Uncertainty surrounds most aspects of the Brexit negotiations, but in the sphere of sanctions there is a legal framework that provides guidance on what happens after the UK’s withdrawal from the EU. However, writes Anna Nadibaidze (Open Europe), the UK may choose to go its own way on occasion – particularly after situations like the Salisbury poisonings.
The UK will remain part of the EU sanctions regime (which requires a unified position at EU level) until 29 March 2019, after which the Sanctions and Anti-Money Laundering Act should come into effect. With the help of this legislation, the UK will be able to implement its own regime, including financial, immigration and trade sanctions. This will be done independently of the EU and its Common Foreign and Security Policy (CFSP), but in compliance with broader international obligations, including from the UN Security Council.
What should we expect of the UK’s post-Brexit sanctions approach?
In the short term, divergence from the EU on sanctions seems unlikely. Politically, the UK maintains it will be unconditionally committed to European security, and sanctions are more effective when coordinated. There will also be pressure from businesses that operate both in the EU and the UK, which would find it difficult to comply with different sanctions regimes.
In the White Paper published by the Government in July, the UK proposes “consultation and cooperation on sanctions” with the EU, which would include exchanging information and technical expertise, a dialogue on future sanctions regimes and “intensive interaction” to adopt “mutually supportive sanctions, including during crises.”
On the EU side, the European Commission’s chief Brexit negotiator Michel Barnier suggested that there will be “regular consultations for restrictive measures,” adding, “Dialogue and information-sharing regarding EU sanctions will facilitate the UK’s alignment with the EU.”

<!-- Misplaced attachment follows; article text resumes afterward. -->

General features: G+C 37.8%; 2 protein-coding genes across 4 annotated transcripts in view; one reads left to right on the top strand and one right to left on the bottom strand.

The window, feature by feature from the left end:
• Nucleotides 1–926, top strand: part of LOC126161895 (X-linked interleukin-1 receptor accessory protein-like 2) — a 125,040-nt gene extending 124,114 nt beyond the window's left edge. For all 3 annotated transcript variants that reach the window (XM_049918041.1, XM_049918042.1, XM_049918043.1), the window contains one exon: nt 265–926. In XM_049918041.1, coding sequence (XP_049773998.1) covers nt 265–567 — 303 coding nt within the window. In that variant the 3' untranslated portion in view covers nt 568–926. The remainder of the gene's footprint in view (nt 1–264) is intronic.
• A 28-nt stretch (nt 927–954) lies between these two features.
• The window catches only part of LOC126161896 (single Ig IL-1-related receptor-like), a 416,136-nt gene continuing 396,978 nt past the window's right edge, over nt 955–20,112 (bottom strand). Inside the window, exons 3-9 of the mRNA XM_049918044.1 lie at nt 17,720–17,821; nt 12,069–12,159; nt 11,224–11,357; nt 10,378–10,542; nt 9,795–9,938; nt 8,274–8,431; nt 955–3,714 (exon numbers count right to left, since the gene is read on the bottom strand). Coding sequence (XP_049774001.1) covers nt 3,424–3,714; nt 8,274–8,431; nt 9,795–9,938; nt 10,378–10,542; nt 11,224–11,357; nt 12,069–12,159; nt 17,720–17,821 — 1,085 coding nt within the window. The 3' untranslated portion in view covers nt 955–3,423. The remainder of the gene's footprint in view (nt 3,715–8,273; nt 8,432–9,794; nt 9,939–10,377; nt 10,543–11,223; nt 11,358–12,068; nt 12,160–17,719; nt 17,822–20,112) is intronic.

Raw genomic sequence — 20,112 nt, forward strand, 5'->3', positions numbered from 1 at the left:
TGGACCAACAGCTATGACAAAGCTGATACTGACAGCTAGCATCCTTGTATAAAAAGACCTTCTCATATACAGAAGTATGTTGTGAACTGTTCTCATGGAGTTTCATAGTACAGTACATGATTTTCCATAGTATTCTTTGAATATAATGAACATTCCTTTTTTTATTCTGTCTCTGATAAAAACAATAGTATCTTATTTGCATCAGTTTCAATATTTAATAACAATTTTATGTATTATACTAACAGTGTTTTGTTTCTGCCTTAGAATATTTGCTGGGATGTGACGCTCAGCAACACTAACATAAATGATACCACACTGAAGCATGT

The exact format that such collaboration could take remains unclear. There is currently no formal structure through which third parties can automatically align with EU sanctions regimes. For instance, Norway, a close European ally, adopts a large amount of EU sanctions, but does so voluntarily and on a case-by-case basis. It also does not have a say in the decision-making process. Norwegian officials hold both formal and informal meetings with representatives of the European External Action Service (EEAS), but there is currently no institutional process through which non-EU countries could influence EU sanctions.
The UK and the EU are likely to reach a pragmatic arrangement if they really understand the mutual benefits of maintaining cooperation on sanctions. The UK’s economic power, the financial importance of the City of London, and its expertise in designing and implementing sanctions will remain important for the EU. Meanwhile, having the support of the EU bloc would be significant for the UK, not only in terms of material impact, but also for symbolic purposes, demonstrating European coordination to external actors in the global arena.
Three Eastern European foreign ministers argued in an op-ed that the UK and the EU should continue working together “to defend joint European interests and values.” Pursuing cooperation on sanctions will be important to make this happen.
On many issues, such as sanctions against Iran, the UK is more likely to stay closer to the EU. Prime Minister Theresa May, along with French President Emmanuel Macron and German Chancellor Angela Merkel, expressed criticism of the US leaving the Joint Comprehensive Plan of Action nuclear agreement and subsequently re-imposing wide-ranging sanctions.